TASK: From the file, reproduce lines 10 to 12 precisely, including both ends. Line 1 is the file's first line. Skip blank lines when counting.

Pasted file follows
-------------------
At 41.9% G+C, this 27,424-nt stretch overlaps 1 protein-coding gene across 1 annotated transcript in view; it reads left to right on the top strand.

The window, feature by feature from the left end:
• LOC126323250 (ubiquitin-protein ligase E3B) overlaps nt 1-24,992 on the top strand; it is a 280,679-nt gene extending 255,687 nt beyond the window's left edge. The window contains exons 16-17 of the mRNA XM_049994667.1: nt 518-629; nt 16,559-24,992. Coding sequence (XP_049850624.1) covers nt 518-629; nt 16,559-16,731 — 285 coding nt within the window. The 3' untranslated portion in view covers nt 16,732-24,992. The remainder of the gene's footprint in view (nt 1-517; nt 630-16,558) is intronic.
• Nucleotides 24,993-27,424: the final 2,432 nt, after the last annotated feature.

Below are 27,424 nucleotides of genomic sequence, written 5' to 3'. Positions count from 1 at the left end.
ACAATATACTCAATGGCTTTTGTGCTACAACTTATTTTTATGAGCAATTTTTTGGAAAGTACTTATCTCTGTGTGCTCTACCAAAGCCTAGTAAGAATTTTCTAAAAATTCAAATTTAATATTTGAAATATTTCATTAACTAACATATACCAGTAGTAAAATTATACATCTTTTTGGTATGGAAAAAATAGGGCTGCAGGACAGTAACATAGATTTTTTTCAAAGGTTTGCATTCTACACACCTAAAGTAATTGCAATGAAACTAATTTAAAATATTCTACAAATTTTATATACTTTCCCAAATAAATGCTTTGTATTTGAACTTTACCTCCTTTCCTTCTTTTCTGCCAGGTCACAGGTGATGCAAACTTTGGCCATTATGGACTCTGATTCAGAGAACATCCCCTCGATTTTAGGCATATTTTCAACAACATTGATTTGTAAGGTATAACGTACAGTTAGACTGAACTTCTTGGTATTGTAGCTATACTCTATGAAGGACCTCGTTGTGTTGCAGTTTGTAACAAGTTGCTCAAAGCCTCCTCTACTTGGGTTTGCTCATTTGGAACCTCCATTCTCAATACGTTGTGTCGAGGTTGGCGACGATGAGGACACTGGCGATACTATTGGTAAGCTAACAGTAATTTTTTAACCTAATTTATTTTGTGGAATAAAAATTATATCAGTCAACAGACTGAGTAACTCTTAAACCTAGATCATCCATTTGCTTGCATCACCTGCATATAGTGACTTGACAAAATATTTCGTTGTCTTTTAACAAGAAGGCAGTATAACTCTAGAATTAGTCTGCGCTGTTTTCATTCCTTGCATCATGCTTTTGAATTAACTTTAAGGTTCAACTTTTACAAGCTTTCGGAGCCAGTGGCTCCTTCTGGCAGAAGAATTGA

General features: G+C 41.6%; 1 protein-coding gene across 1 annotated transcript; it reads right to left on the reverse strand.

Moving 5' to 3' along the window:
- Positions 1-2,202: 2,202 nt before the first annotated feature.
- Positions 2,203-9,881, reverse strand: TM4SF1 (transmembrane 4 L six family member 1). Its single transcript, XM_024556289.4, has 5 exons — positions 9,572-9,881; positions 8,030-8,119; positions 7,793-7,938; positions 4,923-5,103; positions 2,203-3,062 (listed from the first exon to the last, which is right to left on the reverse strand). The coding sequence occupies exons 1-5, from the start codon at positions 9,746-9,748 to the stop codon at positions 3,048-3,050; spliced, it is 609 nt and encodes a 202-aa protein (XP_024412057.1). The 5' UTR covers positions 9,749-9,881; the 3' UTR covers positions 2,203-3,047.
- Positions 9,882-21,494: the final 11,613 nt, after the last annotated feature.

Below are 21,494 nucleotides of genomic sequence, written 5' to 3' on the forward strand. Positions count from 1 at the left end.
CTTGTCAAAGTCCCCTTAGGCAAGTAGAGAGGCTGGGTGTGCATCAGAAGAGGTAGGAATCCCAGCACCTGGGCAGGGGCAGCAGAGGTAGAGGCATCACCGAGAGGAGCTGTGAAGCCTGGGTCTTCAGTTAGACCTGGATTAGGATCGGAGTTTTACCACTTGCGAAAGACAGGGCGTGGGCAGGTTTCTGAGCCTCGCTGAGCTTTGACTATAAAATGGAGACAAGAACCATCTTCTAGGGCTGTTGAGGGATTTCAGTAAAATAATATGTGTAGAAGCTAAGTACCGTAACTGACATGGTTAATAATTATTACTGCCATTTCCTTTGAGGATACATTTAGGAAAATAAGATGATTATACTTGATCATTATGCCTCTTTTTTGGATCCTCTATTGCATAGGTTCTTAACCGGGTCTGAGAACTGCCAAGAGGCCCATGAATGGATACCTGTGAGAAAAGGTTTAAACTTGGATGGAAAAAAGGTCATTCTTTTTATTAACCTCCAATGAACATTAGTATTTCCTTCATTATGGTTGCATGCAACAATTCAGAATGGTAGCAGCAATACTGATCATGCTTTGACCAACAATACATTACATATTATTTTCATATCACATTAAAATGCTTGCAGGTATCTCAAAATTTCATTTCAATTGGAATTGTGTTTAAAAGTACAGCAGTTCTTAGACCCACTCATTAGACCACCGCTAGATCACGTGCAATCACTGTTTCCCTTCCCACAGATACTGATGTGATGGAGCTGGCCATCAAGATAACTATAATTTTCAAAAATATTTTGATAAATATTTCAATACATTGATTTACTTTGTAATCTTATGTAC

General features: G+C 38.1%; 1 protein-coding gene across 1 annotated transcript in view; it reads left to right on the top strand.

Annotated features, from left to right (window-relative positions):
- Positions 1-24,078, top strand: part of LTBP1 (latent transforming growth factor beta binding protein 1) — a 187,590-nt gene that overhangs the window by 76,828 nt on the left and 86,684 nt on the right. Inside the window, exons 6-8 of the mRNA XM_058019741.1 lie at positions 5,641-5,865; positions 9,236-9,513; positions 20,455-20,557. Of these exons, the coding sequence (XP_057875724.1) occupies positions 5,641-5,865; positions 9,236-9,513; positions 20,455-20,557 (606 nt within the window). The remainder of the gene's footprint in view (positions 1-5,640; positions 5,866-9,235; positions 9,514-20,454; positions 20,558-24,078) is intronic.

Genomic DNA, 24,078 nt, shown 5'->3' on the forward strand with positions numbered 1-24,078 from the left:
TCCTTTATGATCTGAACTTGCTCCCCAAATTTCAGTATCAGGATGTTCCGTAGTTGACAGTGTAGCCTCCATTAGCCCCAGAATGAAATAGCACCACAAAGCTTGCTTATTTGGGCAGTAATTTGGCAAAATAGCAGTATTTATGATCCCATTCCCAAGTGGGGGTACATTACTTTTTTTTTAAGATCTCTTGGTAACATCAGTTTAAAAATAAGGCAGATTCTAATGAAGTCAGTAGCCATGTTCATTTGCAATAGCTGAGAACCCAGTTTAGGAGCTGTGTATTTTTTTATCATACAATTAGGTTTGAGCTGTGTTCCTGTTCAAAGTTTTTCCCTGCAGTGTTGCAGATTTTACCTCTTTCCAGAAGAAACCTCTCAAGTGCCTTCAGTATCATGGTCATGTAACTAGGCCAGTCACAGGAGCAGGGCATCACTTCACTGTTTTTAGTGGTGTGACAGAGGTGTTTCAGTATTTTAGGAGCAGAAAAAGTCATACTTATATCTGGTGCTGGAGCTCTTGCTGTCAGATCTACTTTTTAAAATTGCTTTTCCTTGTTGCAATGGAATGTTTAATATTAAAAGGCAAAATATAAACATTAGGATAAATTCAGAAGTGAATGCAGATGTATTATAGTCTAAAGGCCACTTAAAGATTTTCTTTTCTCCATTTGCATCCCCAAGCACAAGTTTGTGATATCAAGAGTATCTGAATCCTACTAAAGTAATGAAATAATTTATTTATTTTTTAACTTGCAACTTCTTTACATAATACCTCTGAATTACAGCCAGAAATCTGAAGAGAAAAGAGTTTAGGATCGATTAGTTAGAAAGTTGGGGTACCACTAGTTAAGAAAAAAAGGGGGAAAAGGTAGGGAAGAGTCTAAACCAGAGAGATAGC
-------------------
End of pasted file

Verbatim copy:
- Positions 2,203-9,881, reverse strand: TM4SF1 (transmembrane 4 L six family member 1). Its single transcript, XM_024556289.4, has 5 exons — positions 9,572-9,881; positions 8,030-8,119; positions 7,793-7,938; positions 4,923-5,103; positions 2,203-3,062 (listed from the first exon to the last, which is right to left on the reverse strand). The coding sequence occupies exons 1-5, from the start codon at positions 9,746-9,748 to the stop codon at positions 3,048-3,050; spliced, it is 609 nt and encodes a 202-aa protein (XP_024412057.1). The 5' UTR covers positions 9,749-9,881; the 3' UTR covers positions 2,203-3,047.
- Positions 9,882-21,494: the final 11,613 nt, after the last annotated feature.

Below are 21,494 nucleotides of genomic sequence, written 5' to 3' on the forward strand. Positions count from 1 at the left end.